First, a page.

The newspapers this week have been full of articles about how a group of Sussex wine producers, including Rathfinny, are drawing up a proposal for a PDO. So what is a PDO and why are Rathfinny so keen about a PDO for Sussex?
“A Protected Designation of Origin (PDO): is open to products which are produced, processed and prepared within a particular geographical area, and with features and characteristics which must be due to the geographical area.”
There are various examples of PDOs in England such as Cornish Pasties, Clotted Cream and Jersey Royal potatoes. Champagne is a PDO, and other wine regions across Europe have established PDO status to protect the producers within specified geographical regions.
PDOs are “EU Protected Food Name schemes” that “highlight(s) regional and traditional foods whose authenticity and origin can be guaranteed.” They are designed to promote and protect names of quality agricultural products and foodstuffs across Europe.
We are keen to establish a Sussex PDO to give consumers of Sussex wine a guarantee of quality and a clear indication that Sussex wine has been made under strict guidelines.
All wines which are labelled as Sussex must be made in Sussex from grapes grown in Sussex. The rules associated with grape growing, cropping levels, pressing standards and winemaking rules are much tighter than the current English PDO. For sparkling wine they are very similar to the rules associated with Champagne. The wine must be made in the ‘Traditional Method’, be aged in the bottle for a minimum of 15 months and use the best quality juice from the first pressings. We have also established a ‘qualitative analysis’, which will ensure that each wine is of the highest standard and only the best wines are labelled as Sussex.
Why Sussex? Well firstly, it’s such a great name. Sussex is one of the oldest counties in England. We benefit from having the South Downs, which rise from the sea at Beachy Head in East Sussex and run across through West Sussex. The majority of Sussex vineyards are planted either on the chalk of the South Downs or on the Greensands to the north of this geological feature. To the south, Sussex borders the English Channel and benefits from what is classified as a ‘semi-continental’ climate, it is slightly drier than many areas in the UK and slightly warmer, and Eastbourne still holds the record as the sunniest place in England. The long summer days produce grapes that have great acidity and full phenolic ripeness, essential for high quality wines and in particularly sparkling wines. The proof of this is in the fact that no fewer than eight top international awards have been won by Sussex wine producers in recent years.
Sussex is also a very distinct, quintessentially English name and Sussex wine makers are keen to produce a distinctly English wine from Sussex.
The ambition is that in ten years time you will walk into a bar or restaurant and be asked, “Would you like a glass Champagne or a delicious glass of Sussex?”
However, a recurring issue has been raised:
I can’t tell the difference between a wine made in Sussex from one made in Hampshire – the implication being that there is no basis for a Sussex PDO. This misunderstands the issue on two counts:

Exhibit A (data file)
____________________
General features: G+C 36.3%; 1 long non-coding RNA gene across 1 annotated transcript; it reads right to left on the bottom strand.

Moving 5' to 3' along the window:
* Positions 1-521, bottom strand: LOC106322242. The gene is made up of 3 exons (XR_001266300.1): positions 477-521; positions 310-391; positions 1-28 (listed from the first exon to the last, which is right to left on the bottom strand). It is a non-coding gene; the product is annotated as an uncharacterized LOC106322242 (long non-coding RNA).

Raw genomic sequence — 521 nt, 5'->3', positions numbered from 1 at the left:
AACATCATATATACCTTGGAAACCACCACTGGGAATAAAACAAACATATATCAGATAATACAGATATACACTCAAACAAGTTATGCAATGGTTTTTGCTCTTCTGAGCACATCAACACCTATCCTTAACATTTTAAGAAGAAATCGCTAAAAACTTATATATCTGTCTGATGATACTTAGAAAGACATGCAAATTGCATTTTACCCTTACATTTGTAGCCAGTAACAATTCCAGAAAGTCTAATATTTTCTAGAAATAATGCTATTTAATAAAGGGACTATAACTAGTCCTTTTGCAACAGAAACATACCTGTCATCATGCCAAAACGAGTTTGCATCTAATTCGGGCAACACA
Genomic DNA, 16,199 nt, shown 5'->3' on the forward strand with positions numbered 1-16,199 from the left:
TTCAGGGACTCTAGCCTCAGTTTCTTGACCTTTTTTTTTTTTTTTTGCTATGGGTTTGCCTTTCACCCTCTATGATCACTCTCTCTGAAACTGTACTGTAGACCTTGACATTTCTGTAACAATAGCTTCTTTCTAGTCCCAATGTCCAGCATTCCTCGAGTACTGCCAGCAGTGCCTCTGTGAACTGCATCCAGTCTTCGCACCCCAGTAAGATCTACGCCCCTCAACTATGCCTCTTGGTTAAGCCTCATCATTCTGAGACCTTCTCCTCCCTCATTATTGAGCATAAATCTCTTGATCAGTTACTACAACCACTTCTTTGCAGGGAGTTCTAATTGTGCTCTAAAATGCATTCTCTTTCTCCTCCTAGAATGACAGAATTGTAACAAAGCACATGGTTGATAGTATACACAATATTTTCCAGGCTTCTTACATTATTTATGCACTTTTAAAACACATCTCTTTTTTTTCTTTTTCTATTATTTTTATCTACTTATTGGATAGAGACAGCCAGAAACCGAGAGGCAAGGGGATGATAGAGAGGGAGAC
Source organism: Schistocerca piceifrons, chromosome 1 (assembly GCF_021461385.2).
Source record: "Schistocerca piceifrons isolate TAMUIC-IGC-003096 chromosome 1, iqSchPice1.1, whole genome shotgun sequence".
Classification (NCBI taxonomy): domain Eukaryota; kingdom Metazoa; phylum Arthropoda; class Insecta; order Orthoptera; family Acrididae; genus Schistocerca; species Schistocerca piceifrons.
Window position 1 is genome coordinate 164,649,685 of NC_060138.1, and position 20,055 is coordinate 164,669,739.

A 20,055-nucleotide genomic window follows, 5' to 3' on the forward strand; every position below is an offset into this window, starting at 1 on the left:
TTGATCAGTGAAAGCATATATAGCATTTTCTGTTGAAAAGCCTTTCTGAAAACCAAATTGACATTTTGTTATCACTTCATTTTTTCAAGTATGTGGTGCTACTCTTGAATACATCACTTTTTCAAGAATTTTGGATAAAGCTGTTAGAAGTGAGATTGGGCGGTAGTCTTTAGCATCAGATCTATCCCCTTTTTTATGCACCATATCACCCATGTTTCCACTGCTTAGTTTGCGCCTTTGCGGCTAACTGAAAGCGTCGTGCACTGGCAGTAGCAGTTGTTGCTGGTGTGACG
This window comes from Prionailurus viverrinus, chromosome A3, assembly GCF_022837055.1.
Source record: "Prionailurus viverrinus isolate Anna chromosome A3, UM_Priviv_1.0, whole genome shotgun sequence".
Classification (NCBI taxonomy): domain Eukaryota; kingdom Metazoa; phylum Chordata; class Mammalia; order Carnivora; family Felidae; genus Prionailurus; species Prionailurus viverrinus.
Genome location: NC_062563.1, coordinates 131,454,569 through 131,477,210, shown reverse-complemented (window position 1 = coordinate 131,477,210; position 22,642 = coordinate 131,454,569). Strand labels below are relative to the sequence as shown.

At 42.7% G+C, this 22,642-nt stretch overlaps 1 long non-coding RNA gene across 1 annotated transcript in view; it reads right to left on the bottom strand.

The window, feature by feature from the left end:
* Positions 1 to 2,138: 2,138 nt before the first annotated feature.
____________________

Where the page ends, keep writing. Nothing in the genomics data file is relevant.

Firstly, a PDO highlights regional and traditional foods whose ‘authenticity and origin can be guaranteed’. In other words it gives people more information about what they are buying. As discussed above, the ability to taste the difference is not the basis of a PDO. A PDO can be granted to products from a specific area, in this case Sussex, with features and characteristics due to geographical area, in this case the chalk South Downs, the proximity to the English Channel, the climate and the other features I’ve described. As an aside, I’m not sure the man on the street would always be able to taste the difference between say a Cornish pasty and one made in Devon! (I now await a barrage of emails disputing this!)
Secondly, however, the ability to taste the difference between areas, indeed between areas within a specific vineyard is the beauty of wine. Think about the differences between Meursault and St Aubin, which are next door to each other. We’ve just been visiting the Margaret River in Western Australia and there are very subtle differences, both within the region, for example between Leeuwin Estate and Cape Mentelle, but there are also differences between the wines made in the Margaret River and those made just to the south around Pemberton. By establishing a PDO it enables the producers within the geographical area to introduce a set of rules. In the case of Sussex wine this will ensure that all the wines with Sussex on the label will be of a consistently high quality.
Lastly, the alternative is that we continue to use the rather dull name of English Sparkling Wine for our fizz, which is such a mouthful and all it tells you is what’s in the bottle, whilst Sussex gives you a sense of place, something that is so important to wine.
So far we have had great support from other Sussex producers as well as DEFRA and once we have agreed the rules associated with the PDO we hope to submit the application for designation very soon.